Robert D Torrence, Donald C Rojas, Lucy J Troup
Cannabis use has been associated with anxiogenic effects when used in low frequency for a short duration, but cannabis can also have anxiogenic effects when used heavily for a long duration. Animal studies have indicated the neurobiological mechanisms related to cannabis and anxiety; however, research has been limited on the related neurocognitive mechanisms. Previous research has indicated that cannabis use is associated with alterations in event-related potentials (ERPs). The purpose of the current study was to examine anxiety related attentional processing of emotional expressions using ERP methods...
2019: Frontiers in Psychology
Ruibo Xie, Jie Zhang, Xinchun Wu, Thi Phuong Nguyen
The present study examined the developmental relationship between morphological awareness and reading comprehension, using a 1-year longitudinal study with a sample of 439 Chinese-speaking students in Grades 1, 3, and 5, respectively. Children's text reading and three components of morphological awareness: homophone awareness, homograph awareness and compounding awareness were measured. After controlling for word reading, vocabulary knowledge, IQ, rapid automatized naming and phonological awareness measured at the initial level, the structural equation modeling results indicated that children's compounding awareness made a significant direct contribution to reading comprehension only from Grade 5 to 6...
2019: Frontiers in Psychology
Alexander Kranjec, Matthew Lehet, Adam J Woods, Anjan Chatterjee
Time is talked about in terms of space more frequently than the other way around. Some have suggested that this asymmetry runs deeper than language. The idea that we think about abstract domains (like time) in terms of relatively more concrete domains (like space) but not vice versa can be traced to Conceptual Metaphor Theory. This theoretical account has some empirical support. Previous experiments suggest an embodied basis for space-time asymmetries that runs deeper than language. However, these studies frequently involve verbal and/or visual stimuli...
2019: Frontiers in Psychology
Antonio J Rodríguez-Hidalgo, Juan Calmaestra, José A Casas, Rosario Ortega-Ruiz
The present study contrasts personal bullying with ethnic-cultural bullying. A representative pluricultural sample from a Spanish adolescent population of Secondary Education took part in the study ( N = 27369). The sample filled in the EBIPQ to measure personal bullying. Additionally, they filled in an adaptation of this questionnaire to measure the ethnic-cultural bullying: the EBIPQ-ECD. The EBIPQ-ECD validation showed optimal psychometric properties and a bidimensional structure: ethnic-cultural victimization and ethnic-cultural aggression...
2019: Frontiers in Psychology
Amaël Arguel, Lori Lockyer, Kevin Chai, Mariya Pachman, Ottmar V Lipp
When students perform complex cognitive activities, such as solving a problem, epistemic emotions can occur and influence the completion of the task. Confusion is one of these emotions and it can produce either negative or positive outcomes, according to the situation. For this reason, considering confusion can be an important factor for educators to evaluate students' progression in cognitive activities. However, in digital learning environments, observing students' confusion, as well as other epistemic emotions, can be problematic because of the remoteness of students...
2019: Frontiers in Psychology
Peter L Fisher, Angela Byrne, Louise Fairburn, Helen Ullmer, Gareth Abbey, Peter Salmon
Background: Adult cancer survivors often experience substantial psychological morbidity following the completion of acute cancer treatment. Unfortunately, current psychological interventions are of limited efficacy. This study explored if metacognitive therapy (MCT); a brief transdiagnostic psychological intervention was potentially efficacious and could be delivered effectively to adult cancer survivors with psychological morbidity. Methods: An open trial with 3- and 6-month follow-up evaluated the treatment effects of MCT in 27 consecutively referred individuals to a clinical psychology health service specializing in psycho-oncology...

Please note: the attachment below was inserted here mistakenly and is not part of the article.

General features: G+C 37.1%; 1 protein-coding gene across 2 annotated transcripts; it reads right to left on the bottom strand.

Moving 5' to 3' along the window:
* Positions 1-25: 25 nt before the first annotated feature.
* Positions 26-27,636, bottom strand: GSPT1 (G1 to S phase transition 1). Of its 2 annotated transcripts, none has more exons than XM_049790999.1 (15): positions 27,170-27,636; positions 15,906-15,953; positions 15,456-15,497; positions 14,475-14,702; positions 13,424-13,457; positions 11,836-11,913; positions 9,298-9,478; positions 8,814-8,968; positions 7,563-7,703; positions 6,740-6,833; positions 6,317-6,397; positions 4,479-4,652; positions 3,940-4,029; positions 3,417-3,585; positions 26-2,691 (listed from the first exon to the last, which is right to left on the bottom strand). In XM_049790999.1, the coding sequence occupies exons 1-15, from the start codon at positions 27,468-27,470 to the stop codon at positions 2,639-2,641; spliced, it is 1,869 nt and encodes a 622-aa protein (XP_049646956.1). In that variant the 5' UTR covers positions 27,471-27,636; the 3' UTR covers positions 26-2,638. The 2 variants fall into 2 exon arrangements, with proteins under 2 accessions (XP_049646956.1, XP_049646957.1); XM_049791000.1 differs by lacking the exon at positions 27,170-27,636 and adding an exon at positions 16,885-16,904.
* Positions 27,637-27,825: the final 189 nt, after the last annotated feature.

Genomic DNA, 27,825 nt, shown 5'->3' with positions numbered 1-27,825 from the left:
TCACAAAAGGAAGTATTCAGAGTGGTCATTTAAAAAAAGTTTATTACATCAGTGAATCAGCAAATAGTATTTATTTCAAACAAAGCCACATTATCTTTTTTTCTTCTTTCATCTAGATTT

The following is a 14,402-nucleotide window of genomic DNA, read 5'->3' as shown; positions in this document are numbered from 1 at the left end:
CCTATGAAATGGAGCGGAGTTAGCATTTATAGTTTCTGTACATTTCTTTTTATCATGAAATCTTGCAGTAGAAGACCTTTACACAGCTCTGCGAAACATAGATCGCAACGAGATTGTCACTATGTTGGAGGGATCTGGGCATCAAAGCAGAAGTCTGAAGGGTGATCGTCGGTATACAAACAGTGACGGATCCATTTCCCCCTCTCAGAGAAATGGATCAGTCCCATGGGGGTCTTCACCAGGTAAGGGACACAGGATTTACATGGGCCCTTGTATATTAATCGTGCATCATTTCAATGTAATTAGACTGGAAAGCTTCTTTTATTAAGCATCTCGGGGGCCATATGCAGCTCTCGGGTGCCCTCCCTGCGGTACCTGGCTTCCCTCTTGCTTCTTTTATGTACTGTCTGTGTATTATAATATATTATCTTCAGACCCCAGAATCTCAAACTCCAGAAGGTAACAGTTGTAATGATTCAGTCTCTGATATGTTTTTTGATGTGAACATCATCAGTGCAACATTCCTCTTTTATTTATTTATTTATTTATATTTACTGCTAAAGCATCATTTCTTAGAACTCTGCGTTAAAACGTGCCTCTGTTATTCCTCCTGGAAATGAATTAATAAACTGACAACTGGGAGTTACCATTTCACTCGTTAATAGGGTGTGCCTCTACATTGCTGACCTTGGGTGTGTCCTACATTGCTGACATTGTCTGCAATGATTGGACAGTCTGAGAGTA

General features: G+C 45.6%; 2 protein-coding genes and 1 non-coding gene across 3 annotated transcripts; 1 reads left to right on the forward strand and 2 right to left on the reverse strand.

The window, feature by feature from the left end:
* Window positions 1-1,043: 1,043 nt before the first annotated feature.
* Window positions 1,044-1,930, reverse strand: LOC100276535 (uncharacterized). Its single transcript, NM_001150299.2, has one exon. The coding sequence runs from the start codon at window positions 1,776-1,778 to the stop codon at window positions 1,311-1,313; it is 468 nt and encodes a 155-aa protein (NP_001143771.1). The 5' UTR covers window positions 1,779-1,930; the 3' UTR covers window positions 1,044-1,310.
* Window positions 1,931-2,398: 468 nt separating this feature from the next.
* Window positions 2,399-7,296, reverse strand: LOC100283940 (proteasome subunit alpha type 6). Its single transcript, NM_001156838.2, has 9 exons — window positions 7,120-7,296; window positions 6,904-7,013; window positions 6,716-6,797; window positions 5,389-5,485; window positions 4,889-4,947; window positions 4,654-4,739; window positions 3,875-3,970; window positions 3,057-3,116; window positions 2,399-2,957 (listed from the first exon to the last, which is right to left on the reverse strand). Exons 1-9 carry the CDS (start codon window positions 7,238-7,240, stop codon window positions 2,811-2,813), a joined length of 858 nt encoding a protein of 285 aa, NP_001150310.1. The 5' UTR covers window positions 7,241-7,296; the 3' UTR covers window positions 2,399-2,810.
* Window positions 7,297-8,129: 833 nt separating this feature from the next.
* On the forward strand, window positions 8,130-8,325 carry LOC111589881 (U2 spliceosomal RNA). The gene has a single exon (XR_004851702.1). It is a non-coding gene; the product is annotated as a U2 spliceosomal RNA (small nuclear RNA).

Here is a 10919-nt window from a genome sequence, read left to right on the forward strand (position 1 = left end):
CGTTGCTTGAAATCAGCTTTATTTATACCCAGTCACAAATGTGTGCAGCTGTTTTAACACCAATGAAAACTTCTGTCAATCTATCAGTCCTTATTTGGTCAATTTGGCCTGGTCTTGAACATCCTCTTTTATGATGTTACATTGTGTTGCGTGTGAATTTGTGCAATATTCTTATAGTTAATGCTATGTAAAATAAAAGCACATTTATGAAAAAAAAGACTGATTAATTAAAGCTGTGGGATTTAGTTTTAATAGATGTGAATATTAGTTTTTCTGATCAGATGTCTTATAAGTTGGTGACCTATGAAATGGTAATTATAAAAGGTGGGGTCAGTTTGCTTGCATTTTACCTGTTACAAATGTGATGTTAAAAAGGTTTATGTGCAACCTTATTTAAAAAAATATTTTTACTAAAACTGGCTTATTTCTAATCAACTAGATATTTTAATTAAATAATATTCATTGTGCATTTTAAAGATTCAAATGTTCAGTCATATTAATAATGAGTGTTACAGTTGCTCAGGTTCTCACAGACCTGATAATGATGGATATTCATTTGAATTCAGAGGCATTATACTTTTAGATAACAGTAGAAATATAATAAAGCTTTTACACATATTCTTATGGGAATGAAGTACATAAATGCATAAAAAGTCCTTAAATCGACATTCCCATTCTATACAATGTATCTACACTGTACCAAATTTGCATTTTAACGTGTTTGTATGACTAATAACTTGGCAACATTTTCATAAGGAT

2019: Frontiers in Psychology
Karel Kleisner, Šimon Pokorný, S Adil Saribay
In the present research, we took advantage of geometric morphometrics to propose a data-driven method for estimating the individual degree of facial typicality/distinctiveness for cross-cultural (and other cross-group) comparisons. Looking like a stranger in one's home culture may be somewhat stressful. The same facial appearance, however, might become advantageous within an outgroup population. To address this fit between facial appearance and cultural setting, we propose a simple measure of distinctiveness/typicality based on position of an individual along the axis connecting the facial averages of two populations under comparison...
2019: Frontiers in Psychology
Xinru Huang, Hong Chen, Shanshan Li
Public welfare in China is less universal, comprehensive, and generous when compared with other welfare regimes, especially for individuals with occupational disease. The assistance satisfaction of Chinese pneumoconiosis patients, a typical group of long-term social assistance recipients, has been linked to diminished health and psychological well-being. Self-acceptance is theorized to promote well-being, which may buffer the negative consequences of negative emotion on assistance satisfaction. This research was conducted based on the survey data of 1,345 patients in typical mining areas of China...
2019: Frontiers in Psychology
Xiaoyan Lin, Wenliang Su, Marc N Potenza
[This corrects the article DOI: 10.3389/fpsyg.2018.00492.].
2019: Frontiers in Psychology
Zhanyu Pang, Dongbo Tu, Yan Cai
Three widely-used self-report anxiety scales, including the Self-Rating Anxiety Scale (SAS), the Beck Anxiety Inventory (BAI), and the State Anxiety Inventory (S-AI), were used to simultaneously compare the psychometric properties via an item response theory (IRT) model with Chinese university students as the sample. Although these scales were probably to measure the same underlying construct, namely, anxiety, their psychometric properties were different. Results showed that the BAI's measurement error was fewer than that of the other scales, with their anxiety severity ranging approximately from the 0...
2019: Frontiers in Psychology
Fetch more papers »
Fetching more papers... Fetching...
Read by QxMD. Sign in or create an account to discover new knowledge that matter to you.
Remove bar
Read by QxMD icon Read

Search Tips

Use Boolean operators: AND/OR

diabetic AND foot
diabetes OR diabetic

Exclude a word using the 'minus' sign

Virchow -triad

Use Parentheses

water AND (cup OR glass)

Add an asterisk (*) at end of a word to include word stems

Neuro* will search for Neurology, Neuroscientist, Neurological, and so on

Use quotes to search for an exact phrase

"primary prevention of cancer"
(heart or cardiac or cardio*) AND arrest -"American Heart Association"